You are not currently logged in.
Access JSTOR through your library or other institution:
Hypothesis Testing, “Dutch Book” Arguments, and Risk
Philosophy of Science
Vol. 82, No. 5 (December 2015), pp. 917-929
Stable URL: http://www.jstor.org/stable/10.1086/683341
Page Count: 13
You can always find the topics here!Topics: Mathematical functions, Dutch book argument, Experimentalism, Bookmaking, Betting, Null hypothesis, Mathematical theorems, Sample size, Mathematical procedures, Statistics
Were these topics helpful?See somethings inaccurate? Let us know!
Select the topics that are inaccurate.
Preview not available
“Dutch Book” arguments and references to gambling theorems are typical in the debate between Bayesians and scientists committed to “classical” statistical methods. These arguments have rarely convinced non-Bayesian scientists to abandon certain conventional practices (like fixed-level null hypothesis significance testing), partially because many scientists feel that gambling theorems have little relevance to their research activities. In other words, scientists “don’t bet.” This article examines one attempt, by Schervish, Seidenfeld, and Kadane, to progress beyond such apparent stalemates by connecting “Dutch Book”–type mathematical results with principles actually endorsed by practicing experimentalists.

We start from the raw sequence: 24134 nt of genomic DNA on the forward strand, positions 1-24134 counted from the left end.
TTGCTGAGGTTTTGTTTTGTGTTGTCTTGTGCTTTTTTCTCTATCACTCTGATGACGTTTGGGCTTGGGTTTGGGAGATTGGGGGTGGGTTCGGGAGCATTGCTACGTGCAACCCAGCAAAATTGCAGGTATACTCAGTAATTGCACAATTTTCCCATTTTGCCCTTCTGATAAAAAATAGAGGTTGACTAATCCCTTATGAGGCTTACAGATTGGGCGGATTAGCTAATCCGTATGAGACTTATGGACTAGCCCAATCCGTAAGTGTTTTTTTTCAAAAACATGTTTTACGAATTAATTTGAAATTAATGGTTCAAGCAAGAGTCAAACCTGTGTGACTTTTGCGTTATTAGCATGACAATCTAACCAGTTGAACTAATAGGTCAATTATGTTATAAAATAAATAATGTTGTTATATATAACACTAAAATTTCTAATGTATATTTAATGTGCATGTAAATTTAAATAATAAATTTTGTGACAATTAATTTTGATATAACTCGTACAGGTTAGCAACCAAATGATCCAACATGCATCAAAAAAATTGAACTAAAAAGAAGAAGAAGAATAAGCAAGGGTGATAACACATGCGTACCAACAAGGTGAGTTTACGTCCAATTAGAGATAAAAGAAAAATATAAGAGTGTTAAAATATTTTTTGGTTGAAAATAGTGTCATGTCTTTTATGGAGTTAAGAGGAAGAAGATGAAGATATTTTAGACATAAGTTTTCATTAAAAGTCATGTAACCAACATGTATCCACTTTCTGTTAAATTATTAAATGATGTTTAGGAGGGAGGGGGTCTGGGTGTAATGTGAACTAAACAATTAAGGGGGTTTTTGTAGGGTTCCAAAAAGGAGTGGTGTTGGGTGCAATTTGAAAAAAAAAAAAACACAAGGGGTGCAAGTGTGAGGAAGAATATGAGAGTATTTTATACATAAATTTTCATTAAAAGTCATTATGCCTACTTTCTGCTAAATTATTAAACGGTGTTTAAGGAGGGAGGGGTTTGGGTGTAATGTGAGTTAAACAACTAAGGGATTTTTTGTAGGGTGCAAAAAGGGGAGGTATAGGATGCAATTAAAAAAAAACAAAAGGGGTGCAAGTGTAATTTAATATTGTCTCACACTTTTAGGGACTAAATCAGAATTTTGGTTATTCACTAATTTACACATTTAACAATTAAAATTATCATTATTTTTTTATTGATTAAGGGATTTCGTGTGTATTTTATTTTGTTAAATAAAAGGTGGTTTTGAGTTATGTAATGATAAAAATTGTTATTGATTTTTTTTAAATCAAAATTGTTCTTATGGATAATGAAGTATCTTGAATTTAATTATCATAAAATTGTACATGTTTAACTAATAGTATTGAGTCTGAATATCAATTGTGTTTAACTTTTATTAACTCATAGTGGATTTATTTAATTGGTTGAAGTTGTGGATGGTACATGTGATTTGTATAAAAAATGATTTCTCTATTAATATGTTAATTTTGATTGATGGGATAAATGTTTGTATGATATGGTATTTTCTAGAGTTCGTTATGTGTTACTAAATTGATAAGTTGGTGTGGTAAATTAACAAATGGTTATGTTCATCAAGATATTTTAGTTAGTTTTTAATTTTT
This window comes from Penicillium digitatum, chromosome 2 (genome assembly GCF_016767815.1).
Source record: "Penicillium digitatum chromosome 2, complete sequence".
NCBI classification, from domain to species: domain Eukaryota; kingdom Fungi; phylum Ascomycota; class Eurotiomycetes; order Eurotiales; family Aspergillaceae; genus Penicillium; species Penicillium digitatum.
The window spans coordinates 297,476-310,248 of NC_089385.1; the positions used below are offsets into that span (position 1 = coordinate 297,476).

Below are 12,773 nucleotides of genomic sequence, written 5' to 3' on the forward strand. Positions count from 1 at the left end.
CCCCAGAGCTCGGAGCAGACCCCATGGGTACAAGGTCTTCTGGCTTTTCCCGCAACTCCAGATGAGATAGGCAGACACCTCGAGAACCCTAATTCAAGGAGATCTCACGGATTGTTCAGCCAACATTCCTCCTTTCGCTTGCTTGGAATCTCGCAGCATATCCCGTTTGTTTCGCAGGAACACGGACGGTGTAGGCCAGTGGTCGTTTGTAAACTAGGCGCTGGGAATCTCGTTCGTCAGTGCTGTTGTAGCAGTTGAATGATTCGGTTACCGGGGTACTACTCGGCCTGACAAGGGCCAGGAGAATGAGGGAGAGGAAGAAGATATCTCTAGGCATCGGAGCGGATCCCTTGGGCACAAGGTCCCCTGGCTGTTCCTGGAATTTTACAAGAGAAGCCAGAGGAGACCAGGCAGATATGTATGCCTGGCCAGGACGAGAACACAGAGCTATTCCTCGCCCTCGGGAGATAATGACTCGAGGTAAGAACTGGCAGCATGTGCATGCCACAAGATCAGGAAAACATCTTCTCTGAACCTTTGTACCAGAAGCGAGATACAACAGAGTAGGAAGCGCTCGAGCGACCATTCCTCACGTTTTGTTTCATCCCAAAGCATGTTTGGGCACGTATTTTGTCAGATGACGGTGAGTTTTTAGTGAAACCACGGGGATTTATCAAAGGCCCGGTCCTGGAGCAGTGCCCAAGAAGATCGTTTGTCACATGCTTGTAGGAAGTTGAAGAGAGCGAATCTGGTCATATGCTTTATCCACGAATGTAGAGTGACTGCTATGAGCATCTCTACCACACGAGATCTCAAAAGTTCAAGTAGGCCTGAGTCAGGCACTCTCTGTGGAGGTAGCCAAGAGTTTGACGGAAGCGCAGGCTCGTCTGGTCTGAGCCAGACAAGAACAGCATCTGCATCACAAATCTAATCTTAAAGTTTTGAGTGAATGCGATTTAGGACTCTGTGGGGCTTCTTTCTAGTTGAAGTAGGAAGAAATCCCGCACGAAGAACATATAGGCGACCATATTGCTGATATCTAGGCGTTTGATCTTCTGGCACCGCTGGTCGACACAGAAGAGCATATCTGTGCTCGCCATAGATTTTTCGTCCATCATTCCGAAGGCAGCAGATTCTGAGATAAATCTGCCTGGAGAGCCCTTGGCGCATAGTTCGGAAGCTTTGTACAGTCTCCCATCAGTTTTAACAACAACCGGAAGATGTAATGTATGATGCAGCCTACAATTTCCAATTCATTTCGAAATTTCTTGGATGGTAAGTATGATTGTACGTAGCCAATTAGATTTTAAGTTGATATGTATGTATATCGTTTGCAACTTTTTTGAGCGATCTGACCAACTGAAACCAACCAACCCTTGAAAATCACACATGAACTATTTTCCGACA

Copyright 2015 by the Philosophy of Science Association. All rights reserved.